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FRASER v. DOUBLEDAY & CO.

May 17, 1984

WILMOT ALFRED FRASER and JOHN BIRKS BILLESPIE, a/k/a DIZZIE GILLESPIE, Plaintiffs, against DOUBLEDAY & COMPANY, INC., Defendant.


The opinion of the court was delivered by: SAND

LEONARD B. SAND, U.S.D.J.

SAND, J.

 Plaintiff Wilmot Fraser instituted this action in 1981. Upon defendant's request, Mr. Gillespie was joined as a necessary party in 1983. Plaintiff Fraser then served a third amended complaint which names Mr. Gillespie as a co-plaintiff and asserts five causes of action. Defendant has moved for summary judgment pursuant to Fed.R.Civ.P. 56(b). For the following reasons, we conclude that a grant of partial summary judgment pursuant to Fed.R.Civ.P. 56(d) is proper.

 Background

 Plaintiffs signed an agreement with defendant on July 4, 1976 under which defendant agreed to publish and sell an autobiography of plaintiff Gillespie co-authored by plaintiff Fraser. This agreement obligated defendant to pay plaintiffs a $20,000 advance to be charged against their future earnings from the book. The publisher retained the right to "publish the work at its own expense, in the style and manner and at the price which it shall deem best suited to its sale. . . ." Contract P2. It was also agreed that certain specific expenses incurred in preparing the manuscript for publication would be charged to plaintiffs rather than defendant. The agreement concluded with a standard disclaimer to the effect that any previous oral or written representation were superseded and that the agreement could not be changed, modified or discharged orally. Contract P35.

 Pursuant to this agreement, plaintiffs co-authored a book entitled "To Be Or Not To Bop" and defendant paid the specified advances. The book was subsequently published in English on August 3, 1979 with an initial printing of 12,500 copies. Since this initial printing, 6,000 more copies have been printed by defendant and the book has been reprinted in French, Italian, Swedish and Finnish. The British rights to the book were sold to W.H. Allen & Co. in 1978 and the Nostalgia Book Club purchased book club rights in 1979.

 Prior to the book's publication, plaintiff Fraser began to dispute the promotional and advertising plans which defendant had developed for the book.These disputes continued after the date of publication and have culminated in plaintiffs' allegation that defendant breached the publishing agreement by not using "its best or reasonable good faith efforts to advertise, promote and exploit the said work." Third Amended Complaint P15. Plaintiffs state that this negligence by the defendant is evidenced by the alleged lack of a comprehensive marketing plan for the book, the inadequate size of the first printing, the failure to have an initial printing in foreign languages, and the failure to mention plaintiff Fraser in advertisements. Defendant has responded that it used good faith efforts to promote the book as shown by the size of the first printing, the $9,000 in advertising expenses allegedly spent on the book, the distribution of over 1,000 free copies, and its efforts to sell subsidiary, paperback and foreign rights to the book.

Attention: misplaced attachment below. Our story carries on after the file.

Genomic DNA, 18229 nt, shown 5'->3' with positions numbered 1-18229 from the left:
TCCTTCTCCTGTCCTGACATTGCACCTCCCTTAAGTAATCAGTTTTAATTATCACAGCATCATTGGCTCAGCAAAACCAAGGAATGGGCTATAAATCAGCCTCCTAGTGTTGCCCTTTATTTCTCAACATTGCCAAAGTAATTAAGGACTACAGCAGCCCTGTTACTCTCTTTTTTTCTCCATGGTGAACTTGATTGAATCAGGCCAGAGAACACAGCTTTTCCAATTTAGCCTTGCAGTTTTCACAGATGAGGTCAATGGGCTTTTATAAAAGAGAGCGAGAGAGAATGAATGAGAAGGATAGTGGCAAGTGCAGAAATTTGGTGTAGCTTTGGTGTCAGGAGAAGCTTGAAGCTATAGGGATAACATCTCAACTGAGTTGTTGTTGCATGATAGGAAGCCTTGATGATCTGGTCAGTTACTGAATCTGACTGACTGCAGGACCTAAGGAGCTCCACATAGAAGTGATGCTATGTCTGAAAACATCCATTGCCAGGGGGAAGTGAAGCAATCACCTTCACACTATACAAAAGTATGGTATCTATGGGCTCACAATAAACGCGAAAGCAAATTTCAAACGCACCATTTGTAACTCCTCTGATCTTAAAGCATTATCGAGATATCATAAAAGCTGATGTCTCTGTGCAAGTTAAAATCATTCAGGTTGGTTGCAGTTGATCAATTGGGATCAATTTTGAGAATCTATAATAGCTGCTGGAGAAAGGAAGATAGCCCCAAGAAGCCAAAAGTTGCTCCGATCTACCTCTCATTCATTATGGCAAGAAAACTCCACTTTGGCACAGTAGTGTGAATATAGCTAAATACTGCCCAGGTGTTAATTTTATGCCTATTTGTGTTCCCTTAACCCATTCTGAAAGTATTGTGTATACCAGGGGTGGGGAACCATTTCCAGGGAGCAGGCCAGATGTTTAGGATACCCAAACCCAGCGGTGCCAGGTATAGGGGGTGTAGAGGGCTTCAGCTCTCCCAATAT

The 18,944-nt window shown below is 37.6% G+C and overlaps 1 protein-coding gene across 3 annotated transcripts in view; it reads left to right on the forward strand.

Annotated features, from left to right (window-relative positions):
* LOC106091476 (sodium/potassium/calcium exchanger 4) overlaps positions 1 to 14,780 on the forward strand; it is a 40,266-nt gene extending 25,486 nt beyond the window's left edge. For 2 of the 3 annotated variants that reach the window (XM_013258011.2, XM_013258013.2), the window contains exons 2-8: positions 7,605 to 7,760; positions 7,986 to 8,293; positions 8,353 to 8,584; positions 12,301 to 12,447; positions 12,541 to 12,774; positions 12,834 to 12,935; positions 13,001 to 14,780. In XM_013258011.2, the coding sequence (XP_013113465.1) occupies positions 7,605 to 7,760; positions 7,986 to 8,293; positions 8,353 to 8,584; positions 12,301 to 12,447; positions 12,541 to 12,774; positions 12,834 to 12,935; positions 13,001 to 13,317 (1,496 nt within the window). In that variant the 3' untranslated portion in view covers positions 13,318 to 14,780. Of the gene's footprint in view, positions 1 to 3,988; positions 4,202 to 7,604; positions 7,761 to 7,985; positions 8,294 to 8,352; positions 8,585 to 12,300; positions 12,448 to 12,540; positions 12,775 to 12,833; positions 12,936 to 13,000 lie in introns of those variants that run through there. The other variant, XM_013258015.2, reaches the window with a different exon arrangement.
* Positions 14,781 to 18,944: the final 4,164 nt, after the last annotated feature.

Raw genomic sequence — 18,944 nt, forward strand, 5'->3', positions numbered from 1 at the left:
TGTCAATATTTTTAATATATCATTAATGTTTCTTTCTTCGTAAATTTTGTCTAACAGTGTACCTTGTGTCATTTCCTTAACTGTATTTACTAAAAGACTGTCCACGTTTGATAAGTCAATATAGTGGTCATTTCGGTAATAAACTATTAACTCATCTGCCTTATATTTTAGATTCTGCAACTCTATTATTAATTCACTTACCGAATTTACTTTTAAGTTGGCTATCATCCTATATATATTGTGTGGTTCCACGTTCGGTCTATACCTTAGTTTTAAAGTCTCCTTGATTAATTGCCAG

Plaintiffs also allege that defendant has breached several other clauses of the publishing agreement and thereby converted monies due plaintiff to its own use. These alleged breaches include delays in sending plaintiff his royalty statements and a certified statement, the deduction of $1,286.96 from plaintiff Fraser's royalties for publishing expenses, a delay in accounting to plaintiffs for the sale of book club rights, and the failure to timely reprint the work after the initial stock was depleted. Defendant has denied these and other related allegations and claims that any delays that may have in fact occurred were reasonable or were caused by plaintiffs.

 Plaintiffs have also alleged that defendant fraudulently induced plaintiffs into signing the publishing agreement by orally promising that defendant would use its best efforts to advertise, promote and exploit the book. Defendant claims this allegation must be rejected both as a matter of law and a matter of fact.

 Plaintiffs finally allege that defendant discriminated against plaintiffs, both of whom are black, on account of their race. Defendant has denied this allegation.

 As to damages, plaintiffs contend that because defendant's actions were allegedly actuated by evil and reprehensible motives with malicious intent, punitive or exemplary damages should be assessed against defendant. Defendant claims there is no basis in law for this allegation.

 Discussion

 Pursuant to Fed.R.Civ.P. 56(d), a court can issue an order that specifies the facts which do not appear to be in substantial controversy if it finds that full summary judgment cannot be granted because there are still genuine issues of material fact to be tried. See Moss v. Ward, 450 F. Supp. 591, 594 (W.D.N.Y. 1978); Belinsky v. Twentieth Restaurant, Inc., 207 F. Supp. 412, 413 (S.D.N.Y. 1962). Upon our review of the pleadings and the affidavits and briefs submitted by each party, we find that there are no triable issues of fact as yet presented with respect to plaintiffs' claims for racial discrimination and ...


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